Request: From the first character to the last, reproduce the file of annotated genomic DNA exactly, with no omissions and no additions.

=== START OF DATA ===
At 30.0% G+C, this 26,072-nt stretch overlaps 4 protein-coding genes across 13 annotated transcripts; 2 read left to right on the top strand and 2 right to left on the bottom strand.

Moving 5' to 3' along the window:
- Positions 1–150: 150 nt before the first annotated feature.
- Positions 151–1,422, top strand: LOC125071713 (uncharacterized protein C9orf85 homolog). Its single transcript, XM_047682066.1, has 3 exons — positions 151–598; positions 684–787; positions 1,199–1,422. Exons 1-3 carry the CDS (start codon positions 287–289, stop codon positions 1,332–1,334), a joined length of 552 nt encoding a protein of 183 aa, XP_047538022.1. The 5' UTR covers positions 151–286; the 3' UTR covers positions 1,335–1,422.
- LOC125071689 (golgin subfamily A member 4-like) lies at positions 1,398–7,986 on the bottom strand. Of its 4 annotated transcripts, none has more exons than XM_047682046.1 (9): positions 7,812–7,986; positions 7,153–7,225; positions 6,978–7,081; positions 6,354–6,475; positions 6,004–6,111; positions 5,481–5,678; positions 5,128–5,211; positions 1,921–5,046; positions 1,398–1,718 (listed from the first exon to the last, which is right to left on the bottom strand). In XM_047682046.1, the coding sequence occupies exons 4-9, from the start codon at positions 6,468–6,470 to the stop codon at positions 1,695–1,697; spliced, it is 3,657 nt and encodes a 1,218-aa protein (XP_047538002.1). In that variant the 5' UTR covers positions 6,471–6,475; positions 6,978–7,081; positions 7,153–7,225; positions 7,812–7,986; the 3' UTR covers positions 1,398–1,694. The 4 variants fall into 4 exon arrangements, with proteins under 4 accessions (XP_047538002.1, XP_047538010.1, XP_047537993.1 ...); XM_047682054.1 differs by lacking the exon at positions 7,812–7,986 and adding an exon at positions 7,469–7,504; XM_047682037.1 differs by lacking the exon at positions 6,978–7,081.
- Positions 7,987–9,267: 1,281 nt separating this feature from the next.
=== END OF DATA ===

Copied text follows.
At 30.0% G+C, this 26,072-nt stretch overlaps 4 protein-coding genes across 13 annotated transcripts; 2 read left to right on the top strand and 2 right to left on the bottom strand.

Moving 5' to 3' along the window:
- Positions 1–150: 150 nt before the first annotated feature.
- Positions 151–1,422, top strand: LOC125071713 (uncharacterized protein C9orf85 homolog). Its single transcript, XM_047682066.1, has 3 exons — positions 151–598; positions 684–787; positions 1,199–1,422. Exons 1-3 carry the CDS (start codon positions 287–289, stop codon positions 1,332–1,334), a joined length of 552 nt encoding a protein of 183 aa, XP_047538022.1. The 5' UTR covers positions 151–286; the 3' UTR covers positions 1,335–1,422.
- LOC125071689 (golgin subfamily A member 4-like) lies at positions 1,398–7,986 on the bottom strand. Of its 4 annotated transcripts, none has more exons than XM_047682046.1 (9): positions 7,812–7,986; positions 7,153–7,225; positions 6,978–7,081; positions 6,354–6,475; positions 6,004–6,111; positions 5,481–5,678; positions 5,128–5,211; positions 1,921–5,046; positions 1,398–1,718 (listed from the first exon to the last, which is right to left on the bottom strand). In XM_047682046.1, the coding sequence occupies exons 4-9, from the start codon at positions 6,468–6,470 to the stop codon at positions 1,695–1,697; spliced, it is 3,657 nt and encodes a 1,218-aa protein (XP_047538002.1). In that variant the 5' UTR covers positions 6,471–6,475; positions 6,978–7,081; positions 7,153–7,225; positions 7,812–7,986; the 3' UTR covers positions 1,398–1,694. The 4 variants fall into 4 exon arrangements, with proteins under 4 accessions (XP_047538002.1, XP_047538010.1, XP_047537993.1 ...); XM_047682054.1 differs by lacking the exon at positions 7,812–7,986 and adding an exon at positions 7,469–7,504; XM_047682037.1 differs by lacking the exon at positions 6,978–7,081.
- Positions 7,987–9,267: 1,281 nt separating this feature from the next.